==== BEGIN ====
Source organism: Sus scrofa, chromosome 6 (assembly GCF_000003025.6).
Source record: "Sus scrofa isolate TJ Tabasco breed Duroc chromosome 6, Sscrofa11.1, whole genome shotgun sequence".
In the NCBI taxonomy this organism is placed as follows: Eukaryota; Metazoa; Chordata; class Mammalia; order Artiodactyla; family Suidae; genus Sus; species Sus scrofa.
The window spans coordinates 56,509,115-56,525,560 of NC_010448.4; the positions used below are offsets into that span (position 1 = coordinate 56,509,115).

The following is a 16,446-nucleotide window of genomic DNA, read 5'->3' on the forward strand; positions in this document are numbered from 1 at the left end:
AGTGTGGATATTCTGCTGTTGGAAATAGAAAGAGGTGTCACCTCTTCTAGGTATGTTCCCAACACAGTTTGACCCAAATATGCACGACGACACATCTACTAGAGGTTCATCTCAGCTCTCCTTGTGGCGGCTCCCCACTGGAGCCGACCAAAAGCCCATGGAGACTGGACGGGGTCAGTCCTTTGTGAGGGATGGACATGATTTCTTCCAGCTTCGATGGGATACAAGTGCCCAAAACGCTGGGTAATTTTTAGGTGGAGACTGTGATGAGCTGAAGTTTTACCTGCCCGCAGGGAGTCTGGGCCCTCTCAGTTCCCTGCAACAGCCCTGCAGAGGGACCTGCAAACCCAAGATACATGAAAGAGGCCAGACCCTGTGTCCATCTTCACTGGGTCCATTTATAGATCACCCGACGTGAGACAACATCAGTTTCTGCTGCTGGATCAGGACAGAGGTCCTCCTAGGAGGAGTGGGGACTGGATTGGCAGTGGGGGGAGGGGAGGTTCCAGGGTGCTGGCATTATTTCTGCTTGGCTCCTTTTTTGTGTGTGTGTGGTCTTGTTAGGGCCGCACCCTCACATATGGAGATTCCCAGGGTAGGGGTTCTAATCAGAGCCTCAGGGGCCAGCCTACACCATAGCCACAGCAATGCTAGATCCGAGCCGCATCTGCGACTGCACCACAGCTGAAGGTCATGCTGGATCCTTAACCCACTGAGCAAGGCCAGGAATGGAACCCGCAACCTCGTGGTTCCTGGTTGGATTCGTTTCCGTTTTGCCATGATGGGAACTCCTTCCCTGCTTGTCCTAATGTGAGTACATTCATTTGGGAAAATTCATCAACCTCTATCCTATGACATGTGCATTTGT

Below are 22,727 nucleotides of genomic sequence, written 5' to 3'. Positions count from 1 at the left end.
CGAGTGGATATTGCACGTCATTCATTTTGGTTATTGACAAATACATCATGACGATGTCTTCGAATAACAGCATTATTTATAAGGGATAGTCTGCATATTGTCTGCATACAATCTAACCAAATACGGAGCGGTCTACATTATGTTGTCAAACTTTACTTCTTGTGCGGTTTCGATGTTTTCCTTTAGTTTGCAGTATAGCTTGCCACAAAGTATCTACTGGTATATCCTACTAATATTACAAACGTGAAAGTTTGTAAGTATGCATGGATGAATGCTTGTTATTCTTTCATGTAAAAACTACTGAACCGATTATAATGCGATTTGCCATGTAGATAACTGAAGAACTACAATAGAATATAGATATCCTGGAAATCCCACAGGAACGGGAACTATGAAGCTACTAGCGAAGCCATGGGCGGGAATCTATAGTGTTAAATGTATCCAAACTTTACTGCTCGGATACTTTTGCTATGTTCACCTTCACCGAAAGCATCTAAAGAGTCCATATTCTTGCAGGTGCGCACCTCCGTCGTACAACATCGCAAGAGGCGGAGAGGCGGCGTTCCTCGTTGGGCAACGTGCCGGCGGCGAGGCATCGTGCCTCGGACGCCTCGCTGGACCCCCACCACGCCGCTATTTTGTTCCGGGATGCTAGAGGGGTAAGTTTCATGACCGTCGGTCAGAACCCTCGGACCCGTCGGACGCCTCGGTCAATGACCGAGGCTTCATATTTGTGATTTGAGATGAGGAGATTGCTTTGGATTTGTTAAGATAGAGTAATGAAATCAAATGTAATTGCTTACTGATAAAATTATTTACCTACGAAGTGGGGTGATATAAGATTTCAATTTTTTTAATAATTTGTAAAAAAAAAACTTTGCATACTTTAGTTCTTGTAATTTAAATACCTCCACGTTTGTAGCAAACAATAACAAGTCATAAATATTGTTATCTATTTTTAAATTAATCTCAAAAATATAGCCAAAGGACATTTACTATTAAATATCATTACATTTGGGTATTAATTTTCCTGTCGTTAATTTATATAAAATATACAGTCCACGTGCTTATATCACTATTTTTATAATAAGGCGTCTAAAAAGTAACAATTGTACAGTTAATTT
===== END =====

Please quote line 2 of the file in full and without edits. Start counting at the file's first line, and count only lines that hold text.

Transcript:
Source record: "Sus scrofa isolate TJ Tabasco breed Duroc chromosome 6, Sscrofa11.1, whole genome shotgun sequence".